Just to clarify for those less knowledgeable in software development why exactly WP is so hard to develop emulators for vs Android...
Originally Posted by link68759
Every emulator works by converting machine code instructions written for one system into another code, usually this is to the native instruction set of the platform the emulator is running on. So essentially a WP8 PS1 emulator is trying to convert MIPS instructions and calls to the PS1 BIOS into ARM machine code and DirectX calls. The simplest way to do this is an interpreter, it reads an instruction from the game's code then attempts to decode it, in the simplest case this would be a gigantic switch statement in C code.
Unfortunately this is very slow, many native instructions are being executed for a single game instruction. Many of these are caused by the overhead introduced by using a high level language like C. So the next step we can do is re-write our interpreter in native assembly language and get access to some instructions that may be available on our platform's CPU but not directly accessible from C code. However there will still be many more instructions executed per emulated instruction and needless to say writing a massive program in assembly language is not trivial, nor can it be ported to other architectures (e.g. x86 to ARM).
The final step which is actually so powerful that you can often skip using assembly and go straight for a C program is dynamic binary translation (also known as dynamic recompilation/dynarec or JIT/Just in Time compilation). In this case the emulator still has an interpreter but the emulator dynamically profiles the code, recording how often certain sections are run. The emulator also stores the eventual output of the interpreter (native machine code instructions). When the emulator detects it has run a piece of code before, it can skip the interpretter and just pull the stored native code from memory and execute that. The end result is a massive performance increase.
To give you some perspective. On a PC emulators for 8-bit systems like NES or SMS can be written using C, C++ or C# interpretters. 16-bit systems like SNES and Megadrive usually use assembly code interpreters. Anything newer like PS-1 has always used dynamic binary translation/dynarec to get the required performance.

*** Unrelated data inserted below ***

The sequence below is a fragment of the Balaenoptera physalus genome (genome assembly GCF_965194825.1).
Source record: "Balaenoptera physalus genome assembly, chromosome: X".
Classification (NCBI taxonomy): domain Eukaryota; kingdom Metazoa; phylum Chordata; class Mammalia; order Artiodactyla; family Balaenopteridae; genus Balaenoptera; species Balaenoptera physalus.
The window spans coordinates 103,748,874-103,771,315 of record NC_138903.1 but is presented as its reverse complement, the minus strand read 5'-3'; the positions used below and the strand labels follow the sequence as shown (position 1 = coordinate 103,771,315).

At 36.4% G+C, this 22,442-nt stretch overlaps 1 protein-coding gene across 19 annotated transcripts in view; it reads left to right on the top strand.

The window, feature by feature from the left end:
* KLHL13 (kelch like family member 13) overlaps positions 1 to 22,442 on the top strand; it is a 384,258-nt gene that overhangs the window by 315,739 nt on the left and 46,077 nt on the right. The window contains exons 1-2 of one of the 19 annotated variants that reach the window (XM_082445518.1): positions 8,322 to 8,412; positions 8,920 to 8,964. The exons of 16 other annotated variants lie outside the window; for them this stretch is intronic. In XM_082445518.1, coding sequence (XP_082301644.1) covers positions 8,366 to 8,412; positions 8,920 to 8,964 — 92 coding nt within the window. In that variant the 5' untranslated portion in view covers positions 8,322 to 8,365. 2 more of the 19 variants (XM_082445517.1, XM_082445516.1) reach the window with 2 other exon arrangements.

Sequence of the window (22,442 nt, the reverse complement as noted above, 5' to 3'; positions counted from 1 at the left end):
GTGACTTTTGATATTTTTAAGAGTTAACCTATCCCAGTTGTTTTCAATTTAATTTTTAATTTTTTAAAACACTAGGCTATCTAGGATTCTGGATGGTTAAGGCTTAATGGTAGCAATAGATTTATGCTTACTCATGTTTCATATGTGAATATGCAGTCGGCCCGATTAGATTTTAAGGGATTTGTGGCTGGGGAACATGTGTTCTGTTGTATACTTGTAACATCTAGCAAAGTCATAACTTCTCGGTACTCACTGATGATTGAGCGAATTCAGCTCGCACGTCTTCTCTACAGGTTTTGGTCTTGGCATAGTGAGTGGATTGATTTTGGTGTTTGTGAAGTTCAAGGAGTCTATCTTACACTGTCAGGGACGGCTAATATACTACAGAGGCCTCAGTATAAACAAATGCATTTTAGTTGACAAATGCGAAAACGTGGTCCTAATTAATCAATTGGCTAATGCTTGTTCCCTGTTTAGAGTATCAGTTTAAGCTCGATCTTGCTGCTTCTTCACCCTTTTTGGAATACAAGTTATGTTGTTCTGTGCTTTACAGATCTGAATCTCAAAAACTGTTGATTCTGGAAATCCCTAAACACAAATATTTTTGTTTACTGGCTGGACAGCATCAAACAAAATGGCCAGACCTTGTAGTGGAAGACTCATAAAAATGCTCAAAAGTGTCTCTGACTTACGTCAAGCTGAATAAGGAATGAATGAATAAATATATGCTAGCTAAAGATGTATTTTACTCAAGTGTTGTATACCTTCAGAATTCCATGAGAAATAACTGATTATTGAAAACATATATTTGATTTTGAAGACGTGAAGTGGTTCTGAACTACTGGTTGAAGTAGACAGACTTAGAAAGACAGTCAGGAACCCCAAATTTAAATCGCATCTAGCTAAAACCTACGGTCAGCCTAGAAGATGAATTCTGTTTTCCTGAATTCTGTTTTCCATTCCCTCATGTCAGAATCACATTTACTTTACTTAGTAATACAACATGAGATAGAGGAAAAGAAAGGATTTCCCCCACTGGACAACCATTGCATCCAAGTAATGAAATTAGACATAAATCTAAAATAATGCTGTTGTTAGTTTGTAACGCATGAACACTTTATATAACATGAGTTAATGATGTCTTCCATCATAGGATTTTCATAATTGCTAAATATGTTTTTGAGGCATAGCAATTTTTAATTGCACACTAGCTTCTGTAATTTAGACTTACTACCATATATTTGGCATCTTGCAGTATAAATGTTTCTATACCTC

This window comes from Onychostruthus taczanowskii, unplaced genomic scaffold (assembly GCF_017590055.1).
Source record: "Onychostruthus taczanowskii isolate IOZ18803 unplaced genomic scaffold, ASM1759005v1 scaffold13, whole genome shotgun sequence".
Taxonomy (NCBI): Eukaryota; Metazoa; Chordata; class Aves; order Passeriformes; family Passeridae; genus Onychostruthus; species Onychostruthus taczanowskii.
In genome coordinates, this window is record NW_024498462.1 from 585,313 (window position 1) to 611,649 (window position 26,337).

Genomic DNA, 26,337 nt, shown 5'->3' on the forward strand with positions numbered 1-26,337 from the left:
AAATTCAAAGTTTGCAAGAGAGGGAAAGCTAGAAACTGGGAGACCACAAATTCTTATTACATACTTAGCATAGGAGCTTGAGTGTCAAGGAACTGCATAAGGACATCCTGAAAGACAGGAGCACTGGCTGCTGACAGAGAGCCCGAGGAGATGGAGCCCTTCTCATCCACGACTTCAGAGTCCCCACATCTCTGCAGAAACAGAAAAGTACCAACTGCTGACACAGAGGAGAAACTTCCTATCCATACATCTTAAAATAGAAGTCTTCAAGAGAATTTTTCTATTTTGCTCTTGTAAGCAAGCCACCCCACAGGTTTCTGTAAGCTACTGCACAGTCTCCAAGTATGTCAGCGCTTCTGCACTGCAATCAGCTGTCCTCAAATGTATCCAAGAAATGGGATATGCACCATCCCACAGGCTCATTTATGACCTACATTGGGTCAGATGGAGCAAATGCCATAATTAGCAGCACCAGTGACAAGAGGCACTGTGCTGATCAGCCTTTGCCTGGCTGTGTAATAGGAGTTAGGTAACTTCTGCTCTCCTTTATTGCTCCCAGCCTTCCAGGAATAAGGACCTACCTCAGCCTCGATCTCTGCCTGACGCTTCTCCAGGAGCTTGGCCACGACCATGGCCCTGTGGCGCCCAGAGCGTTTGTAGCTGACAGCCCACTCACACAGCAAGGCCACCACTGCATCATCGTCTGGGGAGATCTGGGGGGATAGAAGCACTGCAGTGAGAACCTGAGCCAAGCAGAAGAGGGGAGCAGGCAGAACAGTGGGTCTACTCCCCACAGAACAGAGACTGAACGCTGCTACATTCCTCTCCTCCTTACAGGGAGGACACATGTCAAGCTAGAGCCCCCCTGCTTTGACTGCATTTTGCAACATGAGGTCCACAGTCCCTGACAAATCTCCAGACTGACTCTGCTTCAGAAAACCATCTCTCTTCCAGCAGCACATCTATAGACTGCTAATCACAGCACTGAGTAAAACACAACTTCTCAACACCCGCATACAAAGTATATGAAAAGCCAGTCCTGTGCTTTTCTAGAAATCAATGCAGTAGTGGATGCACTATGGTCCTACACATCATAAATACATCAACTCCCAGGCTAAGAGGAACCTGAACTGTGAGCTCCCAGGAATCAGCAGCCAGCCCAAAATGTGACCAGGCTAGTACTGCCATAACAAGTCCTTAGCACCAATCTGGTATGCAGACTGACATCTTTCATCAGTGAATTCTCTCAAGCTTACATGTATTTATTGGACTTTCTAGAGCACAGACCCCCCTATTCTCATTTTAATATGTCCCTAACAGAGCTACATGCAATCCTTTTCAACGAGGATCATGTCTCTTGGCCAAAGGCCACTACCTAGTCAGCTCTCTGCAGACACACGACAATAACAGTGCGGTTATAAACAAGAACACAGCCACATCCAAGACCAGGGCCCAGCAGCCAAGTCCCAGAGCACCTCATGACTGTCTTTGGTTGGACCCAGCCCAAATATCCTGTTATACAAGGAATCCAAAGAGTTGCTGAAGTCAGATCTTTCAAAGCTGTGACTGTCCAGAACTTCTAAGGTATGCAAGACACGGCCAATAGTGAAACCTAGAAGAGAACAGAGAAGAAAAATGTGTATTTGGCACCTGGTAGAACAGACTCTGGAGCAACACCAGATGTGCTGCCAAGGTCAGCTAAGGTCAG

Problem is that WinRT and WP8 apps cannot use dynarec because this technique requires that the program use self-modifying code. Why is this? It just so happens that self-modifying code is commonly used by viruses to conceal themselves. Android and jailbroken iphones allow self modifying code to be executed.
EDIT: I'm updating this post to reflect a minor breakthrough achieved for emulation on WP8. I neglected to mention there is a technique that falls in between pure interpretative emulation and dynamic binary translation called "threaded interpretation". In this method when an instruction is run by the interpreter the emulator caches a pointer to the decoded interpreter instruction. When it encounters that instruction again (i.e. the program counter address matches) the emulator can retrieve the pointer and jump directly to the decode instruction, the intervening series of operations to decode the instruction is avoided. In theory at least no self-modifying code is required since the emulator is just calling code that already existed elsewhere in the program. N.B. The technique is called "threaded" because it is essentially generating threaded code, not because it is multi-threaded.
What does this mean in terms of performance? Well it's still not going to be as fast as dynamic binary translation, because the emulator is still having to jump around the program every instruction as opposed to executing a big block of native code stored in memory. However this difference is extremely small in comparison to the gain over a traditional interpreter. Will it work on WP8? We don't know yet but Andre is trying this technique out on emiPSX so we'll have to see what happens...
TLDR WP8 cannot emulate games at the same speed as the same hardware running Android. But we may be able to get close...